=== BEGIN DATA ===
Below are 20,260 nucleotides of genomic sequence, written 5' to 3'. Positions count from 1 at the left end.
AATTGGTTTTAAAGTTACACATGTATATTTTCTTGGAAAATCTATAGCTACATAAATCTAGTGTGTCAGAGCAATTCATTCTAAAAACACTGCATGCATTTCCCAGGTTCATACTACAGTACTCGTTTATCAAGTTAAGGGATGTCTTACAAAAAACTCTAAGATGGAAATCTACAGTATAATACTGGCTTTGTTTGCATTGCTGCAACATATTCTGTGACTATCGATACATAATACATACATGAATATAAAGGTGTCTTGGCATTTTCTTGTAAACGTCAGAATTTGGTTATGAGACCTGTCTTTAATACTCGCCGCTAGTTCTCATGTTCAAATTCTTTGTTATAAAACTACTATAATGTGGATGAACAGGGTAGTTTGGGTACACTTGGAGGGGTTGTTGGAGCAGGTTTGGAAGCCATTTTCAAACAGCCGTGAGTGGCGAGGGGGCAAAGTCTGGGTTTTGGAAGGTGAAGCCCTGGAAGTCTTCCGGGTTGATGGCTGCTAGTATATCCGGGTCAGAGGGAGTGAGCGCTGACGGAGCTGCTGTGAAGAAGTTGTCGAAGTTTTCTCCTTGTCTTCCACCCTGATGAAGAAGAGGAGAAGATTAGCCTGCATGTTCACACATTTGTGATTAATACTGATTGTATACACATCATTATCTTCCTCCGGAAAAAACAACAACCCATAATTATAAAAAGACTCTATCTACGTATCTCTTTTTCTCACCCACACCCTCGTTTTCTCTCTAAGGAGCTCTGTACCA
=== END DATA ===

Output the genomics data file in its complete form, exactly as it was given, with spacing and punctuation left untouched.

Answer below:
Below are 20,260 nucleotides of genomic sequence, written 5' to 3'. Positions count from 1 at the left end.
AATTGGTTTTAAAGTTACACATGTATATTTTCTTGGAAAATCTATAGCTACATAAATCTAGTGTGTCAGAGCAATTCATTCTAAAAACACTGCATGCATTTCCCAGGTTCATACTACAGTACTCGTTTATCAAGTTAAGGGATGTCTTACAAAAAACTCTAAGATGGAAATCTACAGTATAATACTGGCTTTGTTTGCATTGCTGCAACATATTCTGTGACTATCGATACATAATACATACATGAATATAAAGGTGTCTTGGCATTTTCTTGTAAACGTCAGAATTTGGTTATGAGACCTGTCTTTAATACTCGCCGCTAGTTCTCATGTTCAAATTCTTTGTTATAAAACTACTATAATGTGGATGAACAGGGTAGTTTGGGTACACTTGGAGGGGTTGTTGGAGCAGGTTTGGAAGCCATTTTCAAACAGCCGTGAGTGGCGAGGGGGCAAAGTCTGGGTTTTGGAAGGTGAAGCCCTGGAAGTCTTCCGGGTTGATGGCTGCTAGTATATCCGGGTCAGAGGGAGTGAGCGCTGACGGAGCTGCTGTGAAGAAGTTGTCGAAGTTTTCTCCTTGTCTTCCACCCTGATGAAGAAGAGGAGAAGATTAGCCTGCATGTTCACACATTTGTGATTAATACTGATTGTATACACATCATTATCTTCCTCCGGAAAAAACAACAACCCATAATTATAAAAAGACTCTATCTACGTATCTCTTTTTCTCACCCACACCCTCGTTTTCTCTCTAAGGAGCTCTGTACCA